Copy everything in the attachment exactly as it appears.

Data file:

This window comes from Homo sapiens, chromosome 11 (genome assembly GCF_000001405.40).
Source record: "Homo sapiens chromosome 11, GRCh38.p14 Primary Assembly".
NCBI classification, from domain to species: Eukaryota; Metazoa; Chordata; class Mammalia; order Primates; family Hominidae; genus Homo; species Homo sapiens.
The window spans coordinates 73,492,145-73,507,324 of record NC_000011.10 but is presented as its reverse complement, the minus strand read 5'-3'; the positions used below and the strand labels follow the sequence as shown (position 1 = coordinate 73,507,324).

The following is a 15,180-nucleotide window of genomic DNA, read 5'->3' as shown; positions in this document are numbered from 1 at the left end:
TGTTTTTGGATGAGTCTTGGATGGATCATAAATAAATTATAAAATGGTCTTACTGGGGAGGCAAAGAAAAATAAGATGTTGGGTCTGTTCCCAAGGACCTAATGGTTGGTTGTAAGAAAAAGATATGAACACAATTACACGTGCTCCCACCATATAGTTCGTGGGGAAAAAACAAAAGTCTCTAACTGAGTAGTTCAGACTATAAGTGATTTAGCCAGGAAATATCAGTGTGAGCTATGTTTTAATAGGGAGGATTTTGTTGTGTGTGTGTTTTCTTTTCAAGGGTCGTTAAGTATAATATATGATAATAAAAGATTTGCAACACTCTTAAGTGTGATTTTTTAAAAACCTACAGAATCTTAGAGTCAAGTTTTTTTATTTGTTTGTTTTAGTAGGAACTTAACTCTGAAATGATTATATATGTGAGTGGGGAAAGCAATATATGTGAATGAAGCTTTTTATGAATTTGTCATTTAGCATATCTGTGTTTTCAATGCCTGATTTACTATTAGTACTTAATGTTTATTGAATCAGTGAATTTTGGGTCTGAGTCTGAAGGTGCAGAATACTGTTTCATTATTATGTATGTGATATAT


This window comes from Homo sapiens, chromosome 11 (genome assembly GCF_000001405.40).
Source record: "Homo sapiens chromosome 11, GRCh38.p14 Primary Assembly".
NCBI classification, from domain to species: Eukaryota; Metazoa; Chordata; class Mammalia; order Primates; family Hominidae; genus Homo; species Homo sapiens.
The window spans coordinates 73,492,145-73,507,324 of record NC_000011.10 but is presented as its reverse complement, the minus strand read 5'-3'; the positions used below and the strand labels follow the sequence as shown (position 1 = coordinate 73,507,324).

The following is a 15,180-nucleotide window of genomic DNA, read 5'->3' as shown; positions in this document are numbered from 1 at the left end:
TGTTTTTGGATGAGTCTTGGATGGATCATAAATAAATTATAAAATGGTCTTACTGGGGAGGCAAAGAAAAATAAGATGTTGGGTCTGTTCCCAAGGACCTAATGGTTGGTTGTAAGAAAAAGATATGAACACAATTACACGTGCTCCCACCATATAGTTCGTGGGGAAAAAACAAAAGTCTCTAACTGAGTAGTTCAGACTATAAGTGATTTAGCCAGGAAATATCAGTGTGAGCTATGTTTTAATAGGGAGGATTTTGTTGTGTGTGTGTTTTCTTTTCAAGGGTCGTTAAGTATAATATATGATAATAAAAGATTTGCAACACTCTTAAGTGTGATTTTTTAAAAACCTACAGAATCTTAGAGTCAAGTTTTTTTATTTGTTTGTTTTAGTAGGAACTTAACTCTGAAATGATTATATATGTGAGTGGGGAAAGCAATATATGTGAATGAAGCTTTTTATGAATTTGTCATTTAGCATATCTGTGTTTTCAATGCCTGATTTACTATTAGTACTTAATGTTTATTGAATCAGTGAATTTTGGGTCTGAGTCTGAAGGTGCAGAATACTGTTTCATTATTATGTATGTGATATAT